Dress and Appearance:
It is important to dress as conservative as possible and demonstrate that you want to be taken seriously. Neat, well-attired and clean appearance creates an atmosphere of confidence, respect, and professionalism. Dress should be business causal, specifically:
- Business casual is crisp, neat, classic rather than trendy; Khaki or dark pants, neatly pressed, and a buttoned solid shirt are appropriate; skirts, dresses, etc. should not be shorter than above the knee.
- Excessively tight, revealing or baggy clothes are not to be worn.
- No blue jeans, athletic fleece sweatshirts or sweatpants should be worn.
- Shoes must be neat, clean and appropriate.
- Hair must be neat, clean, dry, and well groomed.
- Wear your nametag at all times.
Words such as “excuse me,” “sir,” ma’am,” “please,” and “thank you” are polite ways to address professionals. Try to use proper titles with all of the staff. Eye contact plays a vital role in effective communication. It allows the person with whom you are speaking to know that they have your full attention.
Cell phones, i-Pods, pagers, etc. should be turned off while visiting. Gum chewing is not permitted, however, an occasional breath mint is acceptable. Always remember that you are a guest. Treat everyone and everything with respect.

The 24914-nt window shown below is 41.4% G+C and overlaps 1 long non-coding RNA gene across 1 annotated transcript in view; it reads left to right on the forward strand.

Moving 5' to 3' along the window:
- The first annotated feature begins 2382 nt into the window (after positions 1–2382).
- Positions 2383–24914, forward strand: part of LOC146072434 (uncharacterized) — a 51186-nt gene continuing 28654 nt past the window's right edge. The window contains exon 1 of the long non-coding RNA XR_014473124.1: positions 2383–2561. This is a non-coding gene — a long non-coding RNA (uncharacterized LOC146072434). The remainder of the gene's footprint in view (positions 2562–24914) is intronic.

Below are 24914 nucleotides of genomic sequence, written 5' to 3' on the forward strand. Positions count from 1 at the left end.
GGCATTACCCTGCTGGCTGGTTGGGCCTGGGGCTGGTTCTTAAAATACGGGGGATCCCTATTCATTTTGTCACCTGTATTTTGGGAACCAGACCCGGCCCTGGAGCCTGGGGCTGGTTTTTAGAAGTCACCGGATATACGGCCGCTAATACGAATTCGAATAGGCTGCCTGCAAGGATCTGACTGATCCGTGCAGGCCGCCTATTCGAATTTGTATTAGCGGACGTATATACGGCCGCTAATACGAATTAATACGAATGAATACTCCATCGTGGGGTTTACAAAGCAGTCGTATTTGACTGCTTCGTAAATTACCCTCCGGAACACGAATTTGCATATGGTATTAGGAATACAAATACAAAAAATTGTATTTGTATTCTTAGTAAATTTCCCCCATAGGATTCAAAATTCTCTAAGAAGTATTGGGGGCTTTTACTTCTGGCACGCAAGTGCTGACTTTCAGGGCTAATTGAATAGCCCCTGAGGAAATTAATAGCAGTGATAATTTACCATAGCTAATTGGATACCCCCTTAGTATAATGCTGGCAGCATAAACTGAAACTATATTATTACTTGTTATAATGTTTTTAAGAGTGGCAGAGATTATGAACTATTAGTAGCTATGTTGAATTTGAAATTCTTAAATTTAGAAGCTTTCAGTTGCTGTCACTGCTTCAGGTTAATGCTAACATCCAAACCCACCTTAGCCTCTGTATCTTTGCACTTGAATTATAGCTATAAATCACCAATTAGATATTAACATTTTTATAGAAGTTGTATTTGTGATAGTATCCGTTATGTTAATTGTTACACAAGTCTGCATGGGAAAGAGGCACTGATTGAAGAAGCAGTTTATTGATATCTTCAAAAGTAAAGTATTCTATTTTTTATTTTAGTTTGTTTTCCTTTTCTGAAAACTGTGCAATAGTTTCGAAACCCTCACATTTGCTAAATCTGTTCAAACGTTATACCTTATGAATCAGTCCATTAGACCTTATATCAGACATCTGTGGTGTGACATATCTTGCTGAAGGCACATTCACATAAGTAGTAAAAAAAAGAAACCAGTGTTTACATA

A thoughtful, though not required, gesture would be to send a thank you letter to your host company representative to let them know how much you appreciated the educational opportunity offered to you and what you learned from the experience.
In order to make this an effective learning experience, you will want to show visible interest and excitement in whatever you are asked to do while visiting the companies. It is advised that you ask questions to help demonstrate your enthusiasm and a willingness to learn.
To view a list of questions to ask, see the sample questions page.